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Opinion | ESSAY; THE STRAIGHT STORY (Published 1983)



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January 6, 1983, Section A, Page 27Buy Reprints
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Two spy stories – hidden for more than a generation – surfaced last week, each knifing to the heart of the questions ”What is treason? What is patriotism?”

The House of Representatives made public 1947 secret testimony on the legislative history of the Central Intelligence Agency. Allen Dulles, who had been our spymaster in Europe during World War II and later headed the C.I.A., revealed that throughout the war ”I was in direct touch with Canaris.”

Admiral Wilhelm Canaris was the head of the Abwehr, Germany’s military intelligence organization. ”They furnished information to me,” testified Dulles, ”… about the German development of the guided missiles, and some of the first clues that led to the bombing of Peenemunde.” He added, ”The top five men in the German intelligence service were all executed as traitors.”

Asked if that judgment was reasonable, Mr. Dulles replied: ”They were traitors in the German sense …” Ten percent of the Abwehr were anti-Nazi because ”they became disgusted with Hitler’s tactics.”

Thus, because the German officer worked actively against his country’s barbarous government, Admiral Canaris was hanged by the Gestapo and branded ”traitor” even by the American who dealt with him.

Switch now to our side, and to the forthcoming autobiography of Michael Straight. Mr. Straight was given every advantage that American money and high society could provide. His mother was a multimillionaire, his father a respected artist. After an education at Cambridge, in England, the handsome and personable young man took tea with Mrs. Roosevelt and wound up in the State Department and as a minor speechwriter in F.D.R.’s White House. He dabbled in journalism as an editor of The New Republic, which his liberal parents had founded.

He served honorably in World War II training to be a bomber pilot; after the war, he joined the most brow-furrowing committees, wrote a book denouncing McCarthyism and swam easily in the cultural waters. The momentum he built on the Kennedy Arts Council earned him an appointment during the Nixon years as deputy chairman of the National Endowment on the Arts. An exemplary public life.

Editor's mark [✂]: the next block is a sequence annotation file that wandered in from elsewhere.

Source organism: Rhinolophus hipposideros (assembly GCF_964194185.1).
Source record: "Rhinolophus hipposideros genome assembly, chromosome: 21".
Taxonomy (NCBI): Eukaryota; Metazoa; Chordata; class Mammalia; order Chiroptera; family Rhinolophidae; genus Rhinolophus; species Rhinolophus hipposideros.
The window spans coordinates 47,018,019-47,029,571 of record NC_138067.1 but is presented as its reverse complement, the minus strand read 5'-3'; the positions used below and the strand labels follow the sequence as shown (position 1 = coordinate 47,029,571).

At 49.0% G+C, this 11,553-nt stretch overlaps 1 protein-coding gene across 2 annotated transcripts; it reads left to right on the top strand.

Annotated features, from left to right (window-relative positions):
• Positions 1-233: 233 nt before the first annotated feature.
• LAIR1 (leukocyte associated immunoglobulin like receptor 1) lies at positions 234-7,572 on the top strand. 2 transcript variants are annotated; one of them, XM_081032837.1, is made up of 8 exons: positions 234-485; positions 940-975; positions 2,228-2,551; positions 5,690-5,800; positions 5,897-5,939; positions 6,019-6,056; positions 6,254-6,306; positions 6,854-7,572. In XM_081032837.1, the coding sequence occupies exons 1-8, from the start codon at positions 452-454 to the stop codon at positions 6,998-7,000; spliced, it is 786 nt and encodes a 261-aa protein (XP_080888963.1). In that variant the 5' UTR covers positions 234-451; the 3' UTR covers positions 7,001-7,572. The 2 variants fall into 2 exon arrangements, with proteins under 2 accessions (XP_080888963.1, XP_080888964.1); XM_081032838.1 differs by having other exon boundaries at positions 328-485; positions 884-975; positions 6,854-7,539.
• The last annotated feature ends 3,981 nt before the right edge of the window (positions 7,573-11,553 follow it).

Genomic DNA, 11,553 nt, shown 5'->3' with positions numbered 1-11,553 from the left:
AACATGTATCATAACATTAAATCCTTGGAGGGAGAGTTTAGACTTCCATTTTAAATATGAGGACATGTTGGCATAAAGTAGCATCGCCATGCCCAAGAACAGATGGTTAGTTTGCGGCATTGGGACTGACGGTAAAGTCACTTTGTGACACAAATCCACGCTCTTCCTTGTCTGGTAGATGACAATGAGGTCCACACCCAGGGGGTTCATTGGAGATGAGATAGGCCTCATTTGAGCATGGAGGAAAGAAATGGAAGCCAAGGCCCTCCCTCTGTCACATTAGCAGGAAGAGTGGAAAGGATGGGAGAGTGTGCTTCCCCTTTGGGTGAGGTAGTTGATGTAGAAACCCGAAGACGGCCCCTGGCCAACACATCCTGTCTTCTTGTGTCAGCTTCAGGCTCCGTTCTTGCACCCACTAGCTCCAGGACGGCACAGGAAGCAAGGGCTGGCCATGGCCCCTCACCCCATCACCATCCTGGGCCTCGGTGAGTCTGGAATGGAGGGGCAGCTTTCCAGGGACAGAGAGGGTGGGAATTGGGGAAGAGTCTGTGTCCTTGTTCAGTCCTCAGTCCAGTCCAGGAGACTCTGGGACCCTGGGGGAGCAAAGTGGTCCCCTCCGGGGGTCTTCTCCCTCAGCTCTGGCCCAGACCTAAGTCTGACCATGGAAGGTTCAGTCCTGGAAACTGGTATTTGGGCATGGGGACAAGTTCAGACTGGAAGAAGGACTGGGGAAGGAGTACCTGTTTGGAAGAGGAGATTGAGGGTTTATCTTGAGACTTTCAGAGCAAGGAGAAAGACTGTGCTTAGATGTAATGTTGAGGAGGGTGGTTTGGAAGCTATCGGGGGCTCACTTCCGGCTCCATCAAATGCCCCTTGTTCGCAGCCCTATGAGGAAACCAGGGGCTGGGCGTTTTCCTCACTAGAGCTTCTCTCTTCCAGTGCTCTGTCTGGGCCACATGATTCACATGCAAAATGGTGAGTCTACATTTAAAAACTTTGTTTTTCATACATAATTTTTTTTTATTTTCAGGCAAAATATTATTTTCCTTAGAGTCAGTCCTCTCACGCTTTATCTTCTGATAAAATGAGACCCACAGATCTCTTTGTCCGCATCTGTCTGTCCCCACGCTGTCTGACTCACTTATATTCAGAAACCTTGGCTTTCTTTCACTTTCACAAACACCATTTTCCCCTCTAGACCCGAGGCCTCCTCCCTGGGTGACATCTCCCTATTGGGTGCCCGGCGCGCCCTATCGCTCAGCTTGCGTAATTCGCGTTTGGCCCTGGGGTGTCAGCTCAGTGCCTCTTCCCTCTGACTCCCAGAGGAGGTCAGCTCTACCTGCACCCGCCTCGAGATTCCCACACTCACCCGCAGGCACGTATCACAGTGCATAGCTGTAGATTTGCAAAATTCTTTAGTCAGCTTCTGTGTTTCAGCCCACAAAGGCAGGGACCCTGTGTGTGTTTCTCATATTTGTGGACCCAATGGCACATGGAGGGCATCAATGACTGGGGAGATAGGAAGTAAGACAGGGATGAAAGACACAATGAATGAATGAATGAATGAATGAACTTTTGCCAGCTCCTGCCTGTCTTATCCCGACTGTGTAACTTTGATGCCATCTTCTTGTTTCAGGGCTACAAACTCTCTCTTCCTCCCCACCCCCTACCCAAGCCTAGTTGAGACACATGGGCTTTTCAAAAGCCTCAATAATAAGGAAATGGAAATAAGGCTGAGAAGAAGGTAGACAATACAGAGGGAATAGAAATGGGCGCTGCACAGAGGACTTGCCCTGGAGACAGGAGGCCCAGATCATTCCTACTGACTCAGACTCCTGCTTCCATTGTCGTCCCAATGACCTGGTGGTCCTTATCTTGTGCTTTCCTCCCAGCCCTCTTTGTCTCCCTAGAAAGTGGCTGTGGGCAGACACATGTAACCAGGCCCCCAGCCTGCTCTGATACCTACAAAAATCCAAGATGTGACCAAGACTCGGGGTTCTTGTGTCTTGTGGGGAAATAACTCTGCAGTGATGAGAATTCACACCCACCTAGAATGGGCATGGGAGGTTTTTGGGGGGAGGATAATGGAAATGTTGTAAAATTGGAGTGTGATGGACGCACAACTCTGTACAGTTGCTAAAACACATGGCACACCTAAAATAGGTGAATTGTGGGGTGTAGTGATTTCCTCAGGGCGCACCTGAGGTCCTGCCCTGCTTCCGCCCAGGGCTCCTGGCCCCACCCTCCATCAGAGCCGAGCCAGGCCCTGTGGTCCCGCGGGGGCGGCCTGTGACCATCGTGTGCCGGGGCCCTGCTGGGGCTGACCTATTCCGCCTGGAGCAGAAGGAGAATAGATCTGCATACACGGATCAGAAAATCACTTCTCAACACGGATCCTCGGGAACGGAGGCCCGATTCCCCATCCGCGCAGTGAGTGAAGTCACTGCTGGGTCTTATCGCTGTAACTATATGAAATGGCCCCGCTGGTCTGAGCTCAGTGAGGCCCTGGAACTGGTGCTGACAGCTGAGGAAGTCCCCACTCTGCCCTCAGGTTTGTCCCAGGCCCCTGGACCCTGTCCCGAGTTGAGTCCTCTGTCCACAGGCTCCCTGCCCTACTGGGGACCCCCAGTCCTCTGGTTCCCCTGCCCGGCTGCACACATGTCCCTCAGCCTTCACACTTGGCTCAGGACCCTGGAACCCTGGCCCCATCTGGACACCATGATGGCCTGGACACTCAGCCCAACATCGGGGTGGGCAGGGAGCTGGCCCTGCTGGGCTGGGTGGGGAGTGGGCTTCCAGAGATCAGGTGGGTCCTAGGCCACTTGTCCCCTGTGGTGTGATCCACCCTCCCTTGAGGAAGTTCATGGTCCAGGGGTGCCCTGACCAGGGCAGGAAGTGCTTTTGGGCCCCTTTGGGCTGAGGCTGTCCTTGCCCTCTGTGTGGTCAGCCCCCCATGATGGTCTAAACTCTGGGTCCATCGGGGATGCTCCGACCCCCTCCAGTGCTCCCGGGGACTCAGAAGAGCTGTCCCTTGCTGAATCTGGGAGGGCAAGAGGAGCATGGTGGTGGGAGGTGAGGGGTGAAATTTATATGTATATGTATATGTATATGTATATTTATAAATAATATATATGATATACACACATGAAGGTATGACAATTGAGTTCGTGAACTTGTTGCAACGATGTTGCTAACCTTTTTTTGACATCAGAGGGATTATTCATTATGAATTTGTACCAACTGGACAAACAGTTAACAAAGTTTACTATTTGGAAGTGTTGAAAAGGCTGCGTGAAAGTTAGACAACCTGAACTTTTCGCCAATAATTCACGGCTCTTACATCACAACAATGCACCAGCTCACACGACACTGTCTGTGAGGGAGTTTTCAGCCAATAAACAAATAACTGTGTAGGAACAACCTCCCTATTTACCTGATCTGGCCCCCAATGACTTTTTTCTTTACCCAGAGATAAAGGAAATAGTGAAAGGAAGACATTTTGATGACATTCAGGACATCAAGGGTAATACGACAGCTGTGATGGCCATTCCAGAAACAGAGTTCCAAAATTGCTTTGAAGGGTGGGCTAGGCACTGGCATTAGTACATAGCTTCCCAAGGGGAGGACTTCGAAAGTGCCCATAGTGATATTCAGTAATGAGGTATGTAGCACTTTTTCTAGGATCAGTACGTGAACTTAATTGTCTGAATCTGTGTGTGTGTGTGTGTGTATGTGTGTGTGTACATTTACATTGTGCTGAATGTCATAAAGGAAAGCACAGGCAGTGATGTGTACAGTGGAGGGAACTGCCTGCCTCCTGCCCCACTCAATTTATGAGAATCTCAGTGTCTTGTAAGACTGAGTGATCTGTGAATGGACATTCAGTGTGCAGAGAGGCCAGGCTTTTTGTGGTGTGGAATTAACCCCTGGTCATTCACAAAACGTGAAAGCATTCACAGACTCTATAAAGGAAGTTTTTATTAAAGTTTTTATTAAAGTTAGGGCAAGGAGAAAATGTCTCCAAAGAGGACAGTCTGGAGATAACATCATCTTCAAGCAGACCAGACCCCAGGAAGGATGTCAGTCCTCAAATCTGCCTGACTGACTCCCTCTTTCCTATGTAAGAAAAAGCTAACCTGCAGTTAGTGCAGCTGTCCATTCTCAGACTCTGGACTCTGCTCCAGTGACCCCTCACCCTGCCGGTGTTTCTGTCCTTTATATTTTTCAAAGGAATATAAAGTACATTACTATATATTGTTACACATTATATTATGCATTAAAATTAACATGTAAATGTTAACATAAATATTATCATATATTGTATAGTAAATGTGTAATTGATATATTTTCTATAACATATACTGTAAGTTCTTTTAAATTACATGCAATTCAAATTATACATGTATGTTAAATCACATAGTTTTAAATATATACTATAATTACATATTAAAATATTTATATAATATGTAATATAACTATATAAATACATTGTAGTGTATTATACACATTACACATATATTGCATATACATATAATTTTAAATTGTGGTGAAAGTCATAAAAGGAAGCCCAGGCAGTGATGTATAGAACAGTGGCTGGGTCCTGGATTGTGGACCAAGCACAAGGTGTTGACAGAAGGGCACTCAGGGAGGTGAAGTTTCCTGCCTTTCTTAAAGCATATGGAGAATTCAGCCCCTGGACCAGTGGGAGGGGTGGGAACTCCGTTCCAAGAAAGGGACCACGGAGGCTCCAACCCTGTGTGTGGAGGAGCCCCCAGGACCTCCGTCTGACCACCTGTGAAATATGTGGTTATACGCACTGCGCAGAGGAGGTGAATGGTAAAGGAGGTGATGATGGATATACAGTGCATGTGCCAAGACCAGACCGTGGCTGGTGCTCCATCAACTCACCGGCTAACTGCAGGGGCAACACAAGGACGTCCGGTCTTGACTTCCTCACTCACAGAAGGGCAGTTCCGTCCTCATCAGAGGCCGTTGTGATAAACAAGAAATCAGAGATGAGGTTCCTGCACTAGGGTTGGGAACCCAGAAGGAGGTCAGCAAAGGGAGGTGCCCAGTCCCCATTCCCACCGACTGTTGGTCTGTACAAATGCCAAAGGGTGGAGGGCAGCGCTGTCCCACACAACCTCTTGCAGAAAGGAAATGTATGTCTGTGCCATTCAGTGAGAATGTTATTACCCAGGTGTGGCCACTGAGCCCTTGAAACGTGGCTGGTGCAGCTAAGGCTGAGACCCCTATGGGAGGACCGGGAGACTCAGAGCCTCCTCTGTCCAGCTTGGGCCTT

His clandestine life began in England when he was recruited by the Cambridge don and Soviet agent, An-thony Blunt. Mr. Straight was sent home to the U.S. to become a high-level ”mole.” While in F.D.R.’s White House, he admits to having given five political analyses to his Soviet control officer, which he insists drew on no secret information. (How delicious it must have been for a Red under the bed to deride Joe McCarthy for looking for Reds under the bed.)

His greatest contribution to the Soviet spy system came in 1951, when he ran into another of Mr. Blunt’s recruits, Guy Burgess, in Washington. The thought crossed Mr. Straight’s mind that Mr. Burgess was running an espionage operation out of the British Embassy which had probably cost thousands of American lives in the Korean War. Did he turn his old friend in, and thereby compromise the worldwide web of Soviet agents? Hardly; Mr. Straight relates with great pride how he told the top Soviet agent to stop spying and go home. Mr. Burgess promptly picked up his partner and lover, Donald Maclean, and fled to Moscow in the most famous spy defection of our time.

Over a decade later, when Mr. Straight wanted a place in the cultural whirl of John Kennedy’s Washington, he told his friend Arthur Schlesinger Jr. that the F.B.I. ought to be made aware of a few events in the Straight past. His belated confession – made not after a sudden insight that loyalty to country comes before loyalty to college chums, but strictly to clear his career path – led to the end of the spying of Anthony Blunt in London. The F.B.I. paid off by treating its well-connected witness the way the British Old Boy Network treats its high-born embarrassments: by giving Mr. Straight a clearance for future government jobs and decades of guaranteed silence.

Can Michael Straight fairly be called a traitor? Not really, because no purpose or passion guided his double life. Evidently that word is not currently applied to White House aides who do political analysis for the Kremlin, or to citizens who fail to report what they know to be espionage until the spy is safely gone.

In that light, let us reconsider Allen Dulles’s too-quick assessment of Wilhelm Canaris. Here was a man who placed his honor as a German officer, his duty to his fatherland and his responsibility as a human being ahead of his loyalty to a mad leader. With courage and clarity of purpose, Admiral Canaris deliberately dared to commit the crime of high treason – and needs no self-justifying memoir to be remembered not as a traitor but as a patriot.

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